The 2020 NFL Draft boasts one of the best wide receiver classes in recent memory. And while players like Jerry Jeudy, CeeDee Lamb, and Henry Ruggs III are getting all the hype, there will be starting-caliber prospects available much later on. One of those players is Minnesota’s Tyler Johnson, a productive senior who may end up being better in the NFL than he was in college.
Johnson played quarterback and defensive back at North Community High School, but switched to WR after enrolling at Minnesota. Despite his inexperience at the position, Johnson was able to carve out a role as a sophomore, catching 35 passes for 677 yards and seven touchdowns as a sophomore. Over the next two seasons, he was one of the most productive receivers in college football.
In 2018, Johnson finished with 78 grabs for 1,169 yards and 12 scores. He followed that up with 86 catches for 1,318 yard and 13 TDs. Given his greenness at WR, Johnson’s production is quite impressive, and bodes well for his NFL future.
Pending official Combine numbers, Tyler Johnson is listed at 6’2″ 205lbs. Certainly not elite size, but he is by no means small. On paper, he does have the physical tools to play both in the slot and on the boundary.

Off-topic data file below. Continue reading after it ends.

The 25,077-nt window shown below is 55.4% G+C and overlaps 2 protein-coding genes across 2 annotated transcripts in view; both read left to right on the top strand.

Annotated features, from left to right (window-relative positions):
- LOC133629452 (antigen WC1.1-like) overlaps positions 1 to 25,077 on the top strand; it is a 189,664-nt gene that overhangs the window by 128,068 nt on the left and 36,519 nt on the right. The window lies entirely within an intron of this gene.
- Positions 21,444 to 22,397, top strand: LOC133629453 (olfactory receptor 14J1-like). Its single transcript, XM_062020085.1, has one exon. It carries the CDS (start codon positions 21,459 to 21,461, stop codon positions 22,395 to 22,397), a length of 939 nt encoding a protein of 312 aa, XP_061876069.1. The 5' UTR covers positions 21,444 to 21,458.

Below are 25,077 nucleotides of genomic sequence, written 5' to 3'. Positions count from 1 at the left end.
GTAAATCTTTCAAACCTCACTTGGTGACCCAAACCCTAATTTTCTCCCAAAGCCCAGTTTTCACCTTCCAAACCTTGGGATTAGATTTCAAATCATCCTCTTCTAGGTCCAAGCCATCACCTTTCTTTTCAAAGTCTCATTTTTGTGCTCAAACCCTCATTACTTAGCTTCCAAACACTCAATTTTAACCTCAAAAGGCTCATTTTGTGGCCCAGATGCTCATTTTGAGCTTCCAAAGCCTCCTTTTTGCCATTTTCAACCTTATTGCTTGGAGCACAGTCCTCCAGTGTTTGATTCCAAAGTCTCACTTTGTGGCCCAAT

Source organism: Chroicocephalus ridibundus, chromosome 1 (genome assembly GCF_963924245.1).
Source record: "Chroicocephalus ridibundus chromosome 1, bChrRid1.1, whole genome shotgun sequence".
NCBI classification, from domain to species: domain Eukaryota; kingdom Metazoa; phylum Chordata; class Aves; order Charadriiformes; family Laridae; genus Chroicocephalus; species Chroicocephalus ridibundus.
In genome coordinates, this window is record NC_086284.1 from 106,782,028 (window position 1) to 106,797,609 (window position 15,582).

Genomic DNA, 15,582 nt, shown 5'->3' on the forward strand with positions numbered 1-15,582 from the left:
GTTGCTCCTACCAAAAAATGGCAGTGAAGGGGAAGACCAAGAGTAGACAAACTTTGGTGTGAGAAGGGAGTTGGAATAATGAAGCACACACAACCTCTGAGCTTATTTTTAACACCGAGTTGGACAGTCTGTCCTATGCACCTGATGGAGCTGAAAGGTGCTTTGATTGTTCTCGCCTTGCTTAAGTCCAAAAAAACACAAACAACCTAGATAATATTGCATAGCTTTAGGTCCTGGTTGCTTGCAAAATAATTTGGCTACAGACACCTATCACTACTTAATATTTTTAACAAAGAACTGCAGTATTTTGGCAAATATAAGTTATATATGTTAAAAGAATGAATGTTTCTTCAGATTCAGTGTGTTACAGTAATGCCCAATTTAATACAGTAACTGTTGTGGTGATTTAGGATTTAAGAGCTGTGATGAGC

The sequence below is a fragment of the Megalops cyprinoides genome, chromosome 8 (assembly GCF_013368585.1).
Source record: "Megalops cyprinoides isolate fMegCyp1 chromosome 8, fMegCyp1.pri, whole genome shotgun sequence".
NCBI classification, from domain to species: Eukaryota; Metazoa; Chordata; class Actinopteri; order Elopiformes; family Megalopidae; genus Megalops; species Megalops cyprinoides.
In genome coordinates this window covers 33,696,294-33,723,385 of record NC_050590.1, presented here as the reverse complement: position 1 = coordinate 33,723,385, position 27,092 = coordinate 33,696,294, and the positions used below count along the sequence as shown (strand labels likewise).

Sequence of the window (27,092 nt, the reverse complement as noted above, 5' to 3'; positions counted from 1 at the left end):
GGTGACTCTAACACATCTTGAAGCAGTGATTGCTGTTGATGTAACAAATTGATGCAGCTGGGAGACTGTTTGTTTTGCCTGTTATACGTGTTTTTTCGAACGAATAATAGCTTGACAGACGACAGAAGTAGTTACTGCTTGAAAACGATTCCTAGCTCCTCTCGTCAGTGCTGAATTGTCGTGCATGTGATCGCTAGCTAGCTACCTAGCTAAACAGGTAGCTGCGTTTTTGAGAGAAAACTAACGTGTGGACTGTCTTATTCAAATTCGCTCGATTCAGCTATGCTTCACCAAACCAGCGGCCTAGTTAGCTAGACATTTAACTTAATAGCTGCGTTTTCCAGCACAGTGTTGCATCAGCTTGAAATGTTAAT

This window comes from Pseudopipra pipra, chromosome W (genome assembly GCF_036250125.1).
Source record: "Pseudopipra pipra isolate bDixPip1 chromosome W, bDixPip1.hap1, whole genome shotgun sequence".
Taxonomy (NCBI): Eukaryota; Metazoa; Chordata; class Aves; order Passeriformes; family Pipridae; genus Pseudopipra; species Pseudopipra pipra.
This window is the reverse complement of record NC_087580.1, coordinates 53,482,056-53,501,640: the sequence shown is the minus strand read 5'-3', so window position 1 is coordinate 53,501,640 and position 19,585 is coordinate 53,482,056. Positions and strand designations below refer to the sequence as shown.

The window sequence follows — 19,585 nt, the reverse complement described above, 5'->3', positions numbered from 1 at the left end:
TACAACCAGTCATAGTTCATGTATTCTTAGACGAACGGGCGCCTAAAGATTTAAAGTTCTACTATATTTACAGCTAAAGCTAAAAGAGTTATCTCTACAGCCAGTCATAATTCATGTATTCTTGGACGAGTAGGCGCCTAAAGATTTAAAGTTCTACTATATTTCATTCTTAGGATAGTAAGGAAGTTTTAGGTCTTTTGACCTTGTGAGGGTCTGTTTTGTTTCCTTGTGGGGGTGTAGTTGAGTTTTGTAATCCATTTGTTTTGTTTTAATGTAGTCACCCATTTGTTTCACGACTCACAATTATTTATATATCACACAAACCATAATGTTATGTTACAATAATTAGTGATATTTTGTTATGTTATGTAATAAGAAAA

Johnson is not a burner, and isn’t as fast as his teammate Rashod Bateman (who could be a first-round pick next season), but he isn’t slow either. This isn’t a Kelvin Harmon situation where the player just isn’t fast enough to separate at the NFL level. Johnson won’t be a consistent deep threat, but he is capable of winning deep. There is a minimum speed threshold for most NFL WRs, and Johnson meets it.
Johnson has strong and reliable hands. He plucks the ball out of the air with ease, even on poor throws. He makes it look easy. His catch radius is excellent; as long as he can touch it, he can pull it in.
When contested, Johnson excels. He can make catches through contact, especially in the red zone, where he provides a great jump ball target. The issue is that he is put in a position where a catch is contested quite often; this means he isn’t creating all that much separation, as is mentioned later on.
When Johnson does get to the second level of the defense, he is adept at tracking the ball, whether he’s in a full spring down the field, or jumping for a sailing throw on a comeback. He has such a natural feel for it, despite having only four years as a WR.
The results aren’t always there, but Johnson does give effort in the run game. However, if you’re giving blocking ability serious consideration when evaluating a WR, you’re doing it wrong. A good blocking WR is great to have, but you don’t draft a WR because of his blocking ability like you might a tight end.
Tyler Johnson’s transition from QB and DB to WR has been nothing short of impressive. Pro Football Focus has Johnson as their highest-graded WR in the FBS, which is a major accomplishment especially considering his inexperience. There are some issues with Johnson’s game, as will be explained, but the potential is there. If an NFL team can coach out some of his kinks, Johnson could end up being a very good player.